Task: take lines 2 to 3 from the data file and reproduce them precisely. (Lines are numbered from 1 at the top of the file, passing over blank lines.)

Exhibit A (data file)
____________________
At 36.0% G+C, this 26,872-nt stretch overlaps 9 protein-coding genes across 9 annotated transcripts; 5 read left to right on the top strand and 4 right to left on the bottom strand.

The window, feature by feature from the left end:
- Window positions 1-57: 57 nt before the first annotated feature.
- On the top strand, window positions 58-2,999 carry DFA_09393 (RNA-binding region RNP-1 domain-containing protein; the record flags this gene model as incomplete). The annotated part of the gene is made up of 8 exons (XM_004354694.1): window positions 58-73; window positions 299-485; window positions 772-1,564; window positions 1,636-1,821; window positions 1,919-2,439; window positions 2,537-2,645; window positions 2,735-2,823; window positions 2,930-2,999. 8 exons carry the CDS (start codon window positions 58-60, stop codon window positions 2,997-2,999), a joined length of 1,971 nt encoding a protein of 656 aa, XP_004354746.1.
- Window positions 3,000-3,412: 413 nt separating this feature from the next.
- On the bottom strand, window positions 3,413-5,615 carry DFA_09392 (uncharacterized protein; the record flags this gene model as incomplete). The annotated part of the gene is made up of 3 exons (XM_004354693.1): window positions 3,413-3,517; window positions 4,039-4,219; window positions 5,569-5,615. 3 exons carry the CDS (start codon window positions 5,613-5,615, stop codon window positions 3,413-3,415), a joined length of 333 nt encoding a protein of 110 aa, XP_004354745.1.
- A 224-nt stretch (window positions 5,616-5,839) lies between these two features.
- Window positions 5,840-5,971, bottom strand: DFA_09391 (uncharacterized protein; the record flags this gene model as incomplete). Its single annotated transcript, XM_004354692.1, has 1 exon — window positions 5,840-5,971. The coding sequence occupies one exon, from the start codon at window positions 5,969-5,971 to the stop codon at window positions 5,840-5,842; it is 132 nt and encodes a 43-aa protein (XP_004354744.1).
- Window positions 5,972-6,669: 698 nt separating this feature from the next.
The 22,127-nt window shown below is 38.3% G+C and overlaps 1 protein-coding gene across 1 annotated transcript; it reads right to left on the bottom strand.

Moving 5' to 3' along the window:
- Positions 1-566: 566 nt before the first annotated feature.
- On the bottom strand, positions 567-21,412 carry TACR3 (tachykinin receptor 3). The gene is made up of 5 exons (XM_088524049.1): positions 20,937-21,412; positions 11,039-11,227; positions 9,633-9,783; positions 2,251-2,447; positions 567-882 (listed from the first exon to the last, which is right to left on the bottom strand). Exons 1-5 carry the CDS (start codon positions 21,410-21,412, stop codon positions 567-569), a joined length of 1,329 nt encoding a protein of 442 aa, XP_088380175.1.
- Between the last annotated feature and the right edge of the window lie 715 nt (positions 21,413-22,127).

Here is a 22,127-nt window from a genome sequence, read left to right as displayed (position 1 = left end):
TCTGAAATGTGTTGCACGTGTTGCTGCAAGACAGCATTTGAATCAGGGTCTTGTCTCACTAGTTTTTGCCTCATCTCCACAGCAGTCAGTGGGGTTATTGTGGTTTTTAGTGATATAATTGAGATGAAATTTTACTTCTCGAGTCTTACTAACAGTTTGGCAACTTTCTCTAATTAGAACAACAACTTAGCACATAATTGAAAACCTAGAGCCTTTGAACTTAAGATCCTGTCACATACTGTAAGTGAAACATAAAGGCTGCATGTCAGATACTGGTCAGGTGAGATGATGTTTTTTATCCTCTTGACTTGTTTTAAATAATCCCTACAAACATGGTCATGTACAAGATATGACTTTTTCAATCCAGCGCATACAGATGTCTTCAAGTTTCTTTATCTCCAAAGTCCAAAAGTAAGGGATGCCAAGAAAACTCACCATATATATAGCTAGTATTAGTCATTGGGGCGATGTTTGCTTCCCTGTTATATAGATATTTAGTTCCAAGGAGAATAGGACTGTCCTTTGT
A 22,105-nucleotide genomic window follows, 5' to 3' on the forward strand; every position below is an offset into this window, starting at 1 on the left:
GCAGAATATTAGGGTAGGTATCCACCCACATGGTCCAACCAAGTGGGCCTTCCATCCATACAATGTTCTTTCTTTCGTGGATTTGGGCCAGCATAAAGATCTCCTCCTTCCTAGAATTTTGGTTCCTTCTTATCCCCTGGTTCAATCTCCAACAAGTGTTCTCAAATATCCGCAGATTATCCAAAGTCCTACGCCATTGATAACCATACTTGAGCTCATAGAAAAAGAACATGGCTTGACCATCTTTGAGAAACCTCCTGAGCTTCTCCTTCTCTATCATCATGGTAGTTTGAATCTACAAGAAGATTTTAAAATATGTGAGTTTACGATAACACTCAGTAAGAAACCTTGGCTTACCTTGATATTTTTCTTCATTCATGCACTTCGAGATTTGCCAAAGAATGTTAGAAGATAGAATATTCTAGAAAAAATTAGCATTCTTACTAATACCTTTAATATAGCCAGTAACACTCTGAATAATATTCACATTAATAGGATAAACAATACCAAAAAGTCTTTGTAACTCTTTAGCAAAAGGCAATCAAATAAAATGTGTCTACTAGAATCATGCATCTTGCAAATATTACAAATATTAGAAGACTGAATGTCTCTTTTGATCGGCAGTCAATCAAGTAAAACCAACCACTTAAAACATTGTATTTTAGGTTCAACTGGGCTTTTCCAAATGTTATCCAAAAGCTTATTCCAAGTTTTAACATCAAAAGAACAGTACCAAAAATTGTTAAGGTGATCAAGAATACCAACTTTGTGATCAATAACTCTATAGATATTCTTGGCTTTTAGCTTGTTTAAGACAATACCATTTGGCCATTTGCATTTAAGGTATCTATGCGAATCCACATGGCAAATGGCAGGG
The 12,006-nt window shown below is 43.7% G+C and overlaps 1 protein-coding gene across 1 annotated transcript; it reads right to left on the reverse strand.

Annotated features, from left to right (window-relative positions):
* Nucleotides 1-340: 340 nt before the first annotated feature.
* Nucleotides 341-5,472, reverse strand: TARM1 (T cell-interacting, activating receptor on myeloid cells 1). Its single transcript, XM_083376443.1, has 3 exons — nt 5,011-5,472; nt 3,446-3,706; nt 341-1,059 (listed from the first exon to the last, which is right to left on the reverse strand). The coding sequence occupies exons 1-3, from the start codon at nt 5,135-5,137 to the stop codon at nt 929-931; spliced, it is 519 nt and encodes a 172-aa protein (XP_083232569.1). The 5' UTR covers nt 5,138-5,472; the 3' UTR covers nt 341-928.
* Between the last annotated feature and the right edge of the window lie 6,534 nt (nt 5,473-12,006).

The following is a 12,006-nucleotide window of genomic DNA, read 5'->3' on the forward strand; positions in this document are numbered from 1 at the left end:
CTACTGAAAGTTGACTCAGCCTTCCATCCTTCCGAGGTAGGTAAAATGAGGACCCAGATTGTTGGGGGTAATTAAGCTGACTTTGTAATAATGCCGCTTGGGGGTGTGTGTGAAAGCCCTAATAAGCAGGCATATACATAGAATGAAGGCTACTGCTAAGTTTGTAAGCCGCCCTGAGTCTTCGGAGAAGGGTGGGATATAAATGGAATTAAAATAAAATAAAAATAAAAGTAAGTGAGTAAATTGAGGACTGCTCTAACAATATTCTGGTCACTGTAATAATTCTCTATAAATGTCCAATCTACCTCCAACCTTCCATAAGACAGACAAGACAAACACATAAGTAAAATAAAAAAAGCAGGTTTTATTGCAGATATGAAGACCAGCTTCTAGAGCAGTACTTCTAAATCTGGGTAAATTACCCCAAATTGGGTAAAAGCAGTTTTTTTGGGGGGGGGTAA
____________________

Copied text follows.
The window, feature by feature from the left end:
- Window positions 1-57: 57 nt before the first annotated feature.